My ninety-year-old mother is one of those. She still goes out daily to have coffee at a busy McDonalds. If her usual group is not there, she will talk to anyone. She also goes to the grocery store almost every day. It gives her something to do, gives her a bit of exercise, and keeps her feeling in touch with the world, especially now that she is unable to enjoy reading or other "brain" activities due to mental decline. She has a telephone, but has never been interested in computers and doesn't have one.

It has been very frustrating trying to convince her that she needs to limit her daily trips out and about. She declares she has too few years left and will not spend them stuck at home, even if it's just a temporary situation.

I don't know how much of this is her longstanding approach to life ("no one is going to be the boss of me") and how much of it is due to her decline in cognition. Even appealing to her to think of the situation she would be putting me in if she became sick has no effect on her. (I'm her contact person for medical situations, and I'm in a higher risk group as well due to age and asthma.)

This is causing a tug-of-war between us that seems insolvable. I understand her need for socialization. And I respect her choice of a shorter but rewarding life versus a longer but lonely life ...

... except when she is putting others at risk by making that choice. It's not just me and my family who might be affected -- it's everyone she comes in contact with.

I have run out of things to try. If you have suggestions they would be very welcome.

Update: I wrote this yesterday. By today, Mom's McDonalds had posted signs that there is no in-house seating permitted. One problem solved, sort of. The grocery stores are still open, though!




I feel a bit like this cat


I hope everyone is being careful and staying healthy. There was a thought-provoking sentiment on social media yesterday:

          In the war, we were asked to go and fight for our country. Now we are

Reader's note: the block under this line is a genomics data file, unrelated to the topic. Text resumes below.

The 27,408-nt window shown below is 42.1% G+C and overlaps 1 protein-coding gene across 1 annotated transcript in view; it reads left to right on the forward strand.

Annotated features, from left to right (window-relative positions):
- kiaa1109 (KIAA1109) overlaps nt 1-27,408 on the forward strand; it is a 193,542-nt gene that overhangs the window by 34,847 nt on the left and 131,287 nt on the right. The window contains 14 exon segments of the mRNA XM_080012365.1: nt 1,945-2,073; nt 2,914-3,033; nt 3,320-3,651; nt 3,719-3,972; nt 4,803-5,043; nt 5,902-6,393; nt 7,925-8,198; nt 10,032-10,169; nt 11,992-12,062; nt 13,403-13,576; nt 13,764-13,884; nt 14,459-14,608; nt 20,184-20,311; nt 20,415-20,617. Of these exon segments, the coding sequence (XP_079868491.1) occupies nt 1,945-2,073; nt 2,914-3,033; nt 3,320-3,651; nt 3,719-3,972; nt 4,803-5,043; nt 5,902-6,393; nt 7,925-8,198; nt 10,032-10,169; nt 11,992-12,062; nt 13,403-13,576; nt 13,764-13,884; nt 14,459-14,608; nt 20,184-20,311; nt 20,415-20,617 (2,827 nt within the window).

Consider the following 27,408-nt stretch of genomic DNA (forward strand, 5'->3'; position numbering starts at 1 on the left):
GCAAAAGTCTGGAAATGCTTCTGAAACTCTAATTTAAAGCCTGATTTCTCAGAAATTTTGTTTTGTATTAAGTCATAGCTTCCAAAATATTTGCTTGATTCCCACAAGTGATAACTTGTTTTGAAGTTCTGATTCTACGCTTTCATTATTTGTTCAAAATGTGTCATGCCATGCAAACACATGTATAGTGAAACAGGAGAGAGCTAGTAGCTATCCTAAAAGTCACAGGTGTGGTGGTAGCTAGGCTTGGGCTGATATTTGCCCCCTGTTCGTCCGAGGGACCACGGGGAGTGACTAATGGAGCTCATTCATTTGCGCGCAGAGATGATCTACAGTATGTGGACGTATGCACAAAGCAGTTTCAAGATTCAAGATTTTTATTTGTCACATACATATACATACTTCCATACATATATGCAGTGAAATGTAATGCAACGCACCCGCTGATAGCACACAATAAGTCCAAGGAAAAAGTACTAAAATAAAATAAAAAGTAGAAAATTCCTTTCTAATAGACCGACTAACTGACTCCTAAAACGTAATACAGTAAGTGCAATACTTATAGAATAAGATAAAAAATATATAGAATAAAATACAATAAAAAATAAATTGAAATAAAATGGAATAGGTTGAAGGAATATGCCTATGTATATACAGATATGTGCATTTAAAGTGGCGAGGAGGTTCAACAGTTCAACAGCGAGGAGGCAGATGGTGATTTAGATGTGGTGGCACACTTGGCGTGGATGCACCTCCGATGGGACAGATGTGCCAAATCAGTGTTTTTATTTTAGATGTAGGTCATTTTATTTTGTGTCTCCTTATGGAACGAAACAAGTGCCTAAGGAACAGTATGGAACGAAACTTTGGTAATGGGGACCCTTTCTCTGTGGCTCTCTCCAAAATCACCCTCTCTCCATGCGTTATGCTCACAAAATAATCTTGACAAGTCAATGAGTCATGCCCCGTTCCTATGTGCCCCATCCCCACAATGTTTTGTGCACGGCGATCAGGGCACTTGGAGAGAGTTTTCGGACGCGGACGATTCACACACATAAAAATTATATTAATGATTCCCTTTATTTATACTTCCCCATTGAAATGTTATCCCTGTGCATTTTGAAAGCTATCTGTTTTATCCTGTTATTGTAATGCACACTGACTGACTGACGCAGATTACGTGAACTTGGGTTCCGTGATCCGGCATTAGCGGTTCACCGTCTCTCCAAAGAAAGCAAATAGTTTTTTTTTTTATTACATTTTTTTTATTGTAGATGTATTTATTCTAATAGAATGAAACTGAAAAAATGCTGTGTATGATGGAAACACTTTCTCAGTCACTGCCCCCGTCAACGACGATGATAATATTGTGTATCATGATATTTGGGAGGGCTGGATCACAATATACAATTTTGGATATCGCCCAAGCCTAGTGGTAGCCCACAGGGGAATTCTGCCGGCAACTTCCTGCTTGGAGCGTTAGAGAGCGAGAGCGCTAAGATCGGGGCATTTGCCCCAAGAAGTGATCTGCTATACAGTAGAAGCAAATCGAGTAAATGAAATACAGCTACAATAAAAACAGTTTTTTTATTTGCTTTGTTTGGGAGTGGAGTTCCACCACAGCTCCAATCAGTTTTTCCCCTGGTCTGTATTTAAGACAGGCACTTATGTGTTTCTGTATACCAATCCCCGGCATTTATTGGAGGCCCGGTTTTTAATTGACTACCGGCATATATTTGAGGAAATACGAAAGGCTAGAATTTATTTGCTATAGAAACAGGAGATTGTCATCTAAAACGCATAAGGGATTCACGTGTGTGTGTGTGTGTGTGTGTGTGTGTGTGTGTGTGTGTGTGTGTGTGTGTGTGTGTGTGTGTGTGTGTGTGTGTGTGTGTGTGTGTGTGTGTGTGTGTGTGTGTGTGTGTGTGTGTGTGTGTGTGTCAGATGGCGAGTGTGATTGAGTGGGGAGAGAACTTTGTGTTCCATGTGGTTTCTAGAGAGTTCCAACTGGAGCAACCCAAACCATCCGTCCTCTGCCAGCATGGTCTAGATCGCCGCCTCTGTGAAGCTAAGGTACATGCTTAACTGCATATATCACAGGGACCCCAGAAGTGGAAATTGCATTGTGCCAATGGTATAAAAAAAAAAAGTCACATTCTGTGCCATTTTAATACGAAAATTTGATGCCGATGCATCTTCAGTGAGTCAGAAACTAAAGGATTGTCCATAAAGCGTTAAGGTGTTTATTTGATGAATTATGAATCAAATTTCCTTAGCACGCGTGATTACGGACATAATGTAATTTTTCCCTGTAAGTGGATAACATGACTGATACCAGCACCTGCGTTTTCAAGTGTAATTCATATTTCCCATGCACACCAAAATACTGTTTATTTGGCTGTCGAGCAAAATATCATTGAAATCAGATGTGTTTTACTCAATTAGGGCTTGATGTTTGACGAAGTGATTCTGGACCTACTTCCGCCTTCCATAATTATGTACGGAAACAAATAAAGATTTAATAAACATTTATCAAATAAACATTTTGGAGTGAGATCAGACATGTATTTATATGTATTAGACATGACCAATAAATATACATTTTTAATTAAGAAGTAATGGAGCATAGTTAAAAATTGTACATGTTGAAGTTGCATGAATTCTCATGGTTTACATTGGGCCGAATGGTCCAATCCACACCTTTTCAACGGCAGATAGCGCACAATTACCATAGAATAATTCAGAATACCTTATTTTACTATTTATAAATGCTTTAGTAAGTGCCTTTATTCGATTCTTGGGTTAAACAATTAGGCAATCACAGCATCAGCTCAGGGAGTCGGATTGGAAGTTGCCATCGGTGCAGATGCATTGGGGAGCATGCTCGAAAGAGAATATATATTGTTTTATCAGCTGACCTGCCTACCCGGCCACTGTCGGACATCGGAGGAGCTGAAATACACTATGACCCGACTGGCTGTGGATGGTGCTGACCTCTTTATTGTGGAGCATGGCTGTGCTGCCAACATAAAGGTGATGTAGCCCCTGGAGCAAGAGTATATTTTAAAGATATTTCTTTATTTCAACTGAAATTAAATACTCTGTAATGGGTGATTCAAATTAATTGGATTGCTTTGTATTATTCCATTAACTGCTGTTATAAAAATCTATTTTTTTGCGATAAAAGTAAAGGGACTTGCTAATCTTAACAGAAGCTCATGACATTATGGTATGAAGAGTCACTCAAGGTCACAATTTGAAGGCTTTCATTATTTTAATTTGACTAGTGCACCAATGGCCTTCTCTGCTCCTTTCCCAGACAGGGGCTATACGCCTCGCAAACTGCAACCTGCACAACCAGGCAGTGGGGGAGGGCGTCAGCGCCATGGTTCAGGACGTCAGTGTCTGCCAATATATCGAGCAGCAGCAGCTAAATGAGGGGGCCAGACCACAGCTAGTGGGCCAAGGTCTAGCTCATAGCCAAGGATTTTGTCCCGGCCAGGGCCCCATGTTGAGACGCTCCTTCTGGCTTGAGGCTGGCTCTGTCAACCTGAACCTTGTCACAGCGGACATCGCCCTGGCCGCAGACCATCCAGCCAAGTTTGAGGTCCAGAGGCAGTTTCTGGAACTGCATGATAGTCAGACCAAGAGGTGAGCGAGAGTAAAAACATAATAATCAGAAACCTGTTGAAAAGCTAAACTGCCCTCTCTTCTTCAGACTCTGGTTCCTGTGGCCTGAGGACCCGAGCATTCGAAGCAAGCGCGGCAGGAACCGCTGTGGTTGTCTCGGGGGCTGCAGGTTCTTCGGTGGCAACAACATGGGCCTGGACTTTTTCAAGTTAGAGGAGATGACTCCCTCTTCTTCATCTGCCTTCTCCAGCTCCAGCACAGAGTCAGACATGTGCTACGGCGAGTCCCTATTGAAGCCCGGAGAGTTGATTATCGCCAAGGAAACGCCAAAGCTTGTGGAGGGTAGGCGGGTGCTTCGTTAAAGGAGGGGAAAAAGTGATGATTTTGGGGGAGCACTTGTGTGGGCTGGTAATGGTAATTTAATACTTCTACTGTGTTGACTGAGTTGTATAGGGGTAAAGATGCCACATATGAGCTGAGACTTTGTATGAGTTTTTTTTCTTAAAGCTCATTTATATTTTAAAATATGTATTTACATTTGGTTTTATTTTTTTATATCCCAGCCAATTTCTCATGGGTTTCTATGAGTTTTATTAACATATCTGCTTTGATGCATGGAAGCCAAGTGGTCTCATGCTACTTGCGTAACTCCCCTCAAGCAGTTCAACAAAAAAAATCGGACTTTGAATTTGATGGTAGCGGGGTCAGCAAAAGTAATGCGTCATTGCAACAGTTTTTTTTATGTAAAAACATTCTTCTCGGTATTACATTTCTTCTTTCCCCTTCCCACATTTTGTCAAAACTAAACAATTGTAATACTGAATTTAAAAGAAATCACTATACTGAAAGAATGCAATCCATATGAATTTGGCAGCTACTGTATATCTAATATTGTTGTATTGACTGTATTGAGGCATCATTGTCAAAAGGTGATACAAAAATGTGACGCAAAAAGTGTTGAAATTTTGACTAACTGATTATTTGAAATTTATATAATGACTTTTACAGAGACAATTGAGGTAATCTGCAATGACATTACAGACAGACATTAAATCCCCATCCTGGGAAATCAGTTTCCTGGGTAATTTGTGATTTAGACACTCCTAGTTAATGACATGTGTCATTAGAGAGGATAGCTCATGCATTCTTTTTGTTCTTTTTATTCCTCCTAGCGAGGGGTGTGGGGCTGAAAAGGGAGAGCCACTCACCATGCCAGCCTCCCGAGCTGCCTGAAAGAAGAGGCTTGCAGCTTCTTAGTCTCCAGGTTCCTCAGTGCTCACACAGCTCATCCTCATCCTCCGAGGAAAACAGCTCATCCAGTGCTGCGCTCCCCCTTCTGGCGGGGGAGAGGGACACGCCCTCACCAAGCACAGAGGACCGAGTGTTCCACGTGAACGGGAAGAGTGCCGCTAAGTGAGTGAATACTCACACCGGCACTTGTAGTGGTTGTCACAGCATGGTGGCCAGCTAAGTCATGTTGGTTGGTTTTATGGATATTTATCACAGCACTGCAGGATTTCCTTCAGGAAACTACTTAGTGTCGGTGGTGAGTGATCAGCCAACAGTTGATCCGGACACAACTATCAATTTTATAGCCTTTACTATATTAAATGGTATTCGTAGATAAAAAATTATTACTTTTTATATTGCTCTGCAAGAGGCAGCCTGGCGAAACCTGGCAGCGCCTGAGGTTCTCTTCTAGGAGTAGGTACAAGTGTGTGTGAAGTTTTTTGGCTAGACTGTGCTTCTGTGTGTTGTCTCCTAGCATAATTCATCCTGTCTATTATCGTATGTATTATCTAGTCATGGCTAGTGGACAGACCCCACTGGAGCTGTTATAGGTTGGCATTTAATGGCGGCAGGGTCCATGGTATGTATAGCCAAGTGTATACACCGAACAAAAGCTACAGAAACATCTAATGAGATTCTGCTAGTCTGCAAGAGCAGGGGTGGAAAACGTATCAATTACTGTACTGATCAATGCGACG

being asked to stay home on the couch for our country.

Sounds like it should be simple, doesn't it, comparatively speaking. And yet for some (maybe many) folks it will be hard to do.




Monday, 16 March 2020

Poetry Monday: Money ..... and Funnies, the Extra-Long and Random Edition

It's Poetry Monday, and the topic is ..... MONEY.

Join Diane, MotherOwl, Mimi and me as we dip into our thoughts on this topic. You can leave your poem in the comments or post on your own blog; if you do the latter, please leave a comment so we can find you. Use the topic, or choose another. The objective is to have fun and work our brains.

*****

A week ago, when I chose this topic, I knew the world was changing but not the speed at which it would happen.The past week has made me contemplate health, and money, and a lot of things in between.

I tried to write a happy poem, and I tried to write a funny poem, but this is all that I could squeeze out of my brain. I've added some unrelated funnies below to help balance things out, and apologize for a rather heavy take on the topic, in this week of too much other heaviness.


*****

I Hope I Measure Up

Money buys a lot of stuff
A home, a car, a good cream puff
A trip, a haircut, clothes, a book
An education, food to cook

But there are things it cannot buy
A sunny day, a cleansing cry
A zest for life, a loyal friend
And courage at the very end 



*****


Thank you to icanhas.cheezburger.com for all the smiles that follow:







































































Yes, I know "sentances" is incorrect spelling, but it's not my caption!





















































Original caption, somehow lost in copy/paste: "His mom cuts his hair"























*****
Have a good week, people, and stay healthy.

Next week's topic will be ..... PETS I'VE KNOWN AND LOVED ..... Good luck!